While the government of India recognizes this socio-economic inequality towards the lower caste and provides reservations in government-run educational facilities and jobs, most corporate organizations have stayed away from implementing even basic measures like reporting lower-castes’ representation data in their firms ( Haq, 2012). Over the years, labor market research has provided sufficient evidence for caste-based discrimination in corporations, highlighting caste-based biases in hiring decision-making and gaps in employment and wages (Thorat et al., 2021).

In 2011, India’s first-ever (and latest) state-wise caste census of private organisations revealed that the percentage of lower caste workers in the private sector in most industrialized states rarely corresponds to their strength in overall populations (Iyer, 2011). The inequality in employment increases at senior levels in corporate organizations. In their empirical study on the top 1000 companies listed on the Indian stock exchange in 2010, Ajit et al. (2012) found that the minuscule upper castes held approximately 93% of the board directorships and lower castes made up the remaining 7%. Industry leaders have argued that their hiring practices are merit-based and the under-representation might be due to the lack of well-qualified lower-caste workers (Aravind, 2022). Although labor market researchers have shown that equally qualified lower-caste employees are at a disadvantage compared to their upper-caste counterparts when applying for jobs, linking the underrepresentation to caste-based discrimination (Banerjee et al., 2009; Siddique, 2011; Thorat. & Attewell, 2007).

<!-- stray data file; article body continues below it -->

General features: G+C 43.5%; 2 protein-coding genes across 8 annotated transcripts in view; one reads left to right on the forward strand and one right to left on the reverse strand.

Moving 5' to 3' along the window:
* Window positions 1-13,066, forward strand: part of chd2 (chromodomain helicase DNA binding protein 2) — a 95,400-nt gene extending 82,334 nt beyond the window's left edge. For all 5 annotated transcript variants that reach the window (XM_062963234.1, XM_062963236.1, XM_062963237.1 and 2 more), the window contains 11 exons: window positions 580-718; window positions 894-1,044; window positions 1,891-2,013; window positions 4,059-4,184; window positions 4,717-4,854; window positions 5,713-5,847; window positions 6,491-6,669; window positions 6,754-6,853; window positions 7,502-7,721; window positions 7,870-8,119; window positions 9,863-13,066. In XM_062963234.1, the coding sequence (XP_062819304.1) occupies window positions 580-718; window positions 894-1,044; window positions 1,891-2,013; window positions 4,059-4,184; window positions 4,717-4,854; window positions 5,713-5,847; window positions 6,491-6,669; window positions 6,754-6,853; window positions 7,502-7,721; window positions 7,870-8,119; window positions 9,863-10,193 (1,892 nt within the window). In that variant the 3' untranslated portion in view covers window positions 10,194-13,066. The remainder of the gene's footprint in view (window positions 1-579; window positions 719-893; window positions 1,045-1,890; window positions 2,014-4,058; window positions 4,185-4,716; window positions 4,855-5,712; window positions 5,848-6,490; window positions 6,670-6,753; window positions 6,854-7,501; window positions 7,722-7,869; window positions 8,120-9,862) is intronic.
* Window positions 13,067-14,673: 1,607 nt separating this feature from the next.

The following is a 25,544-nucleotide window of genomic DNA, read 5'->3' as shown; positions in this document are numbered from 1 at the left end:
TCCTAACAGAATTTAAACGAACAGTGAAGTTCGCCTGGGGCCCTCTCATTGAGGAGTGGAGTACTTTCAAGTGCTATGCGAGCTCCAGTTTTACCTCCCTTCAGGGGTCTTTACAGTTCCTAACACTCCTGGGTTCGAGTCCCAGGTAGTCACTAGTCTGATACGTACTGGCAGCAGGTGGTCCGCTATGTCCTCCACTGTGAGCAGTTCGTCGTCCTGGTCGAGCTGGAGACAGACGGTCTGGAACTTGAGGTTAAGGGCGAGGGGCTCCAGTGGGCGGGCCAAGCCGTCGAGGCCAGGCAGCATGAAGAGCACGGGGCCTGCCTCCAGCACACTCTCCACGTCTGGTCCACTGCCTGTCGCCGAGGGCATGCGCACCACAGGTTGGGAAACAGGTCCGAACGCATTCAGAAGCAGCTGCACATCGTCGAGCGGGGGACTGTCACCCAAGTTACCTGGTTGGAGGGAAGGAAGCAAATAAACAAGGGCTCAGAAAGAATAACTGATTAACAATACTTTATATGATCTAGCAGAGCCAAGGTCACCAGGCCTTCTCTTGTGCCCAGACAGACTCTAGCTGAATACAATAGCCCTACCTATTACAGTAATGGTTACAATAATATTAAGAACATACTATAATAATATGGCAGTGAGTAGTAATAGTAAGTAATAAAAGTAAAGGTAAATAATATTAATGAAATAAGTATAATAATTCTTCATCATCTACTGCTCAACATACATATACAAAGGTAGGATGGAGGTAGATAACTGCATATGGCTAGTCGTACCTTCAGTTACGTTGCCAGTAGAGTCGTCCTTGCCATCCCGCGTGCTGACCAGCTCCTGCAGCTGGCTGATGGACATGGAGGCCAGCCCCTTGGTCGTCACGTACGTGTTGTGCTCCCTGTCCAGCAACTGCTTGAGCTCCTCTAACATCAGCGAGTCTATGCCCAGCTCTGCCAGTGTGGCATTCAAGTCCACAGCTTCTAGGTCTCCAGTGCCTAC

Over 1300 global corporations employ 1.3+ million employees through their capability centers in India (Ghosh & Gupta, 2021). These global firms have the potential to fix the existing inequities by bringing their holistic approach to DEI and adapting it to the local environment. On the contrary, while these global companies typically have DEI policies that provide affirmative actions for disadvantaged groups in Western countries, they do not include caste in their DEI agenda in India (Aravind, 2022). In their research with Indian subsidiaries of major MNCs, Haq (2012) highlighted that Indian corporate culture defines diversity only on gender (primarily focusing on women) and corporate leaders do not indicate any willingness to include caste-based affirmative actions (Haq, 2012). . While most of these companies have anti-racism policies, they even hesitate to have a conversation about caste in India (Aravind, 2022).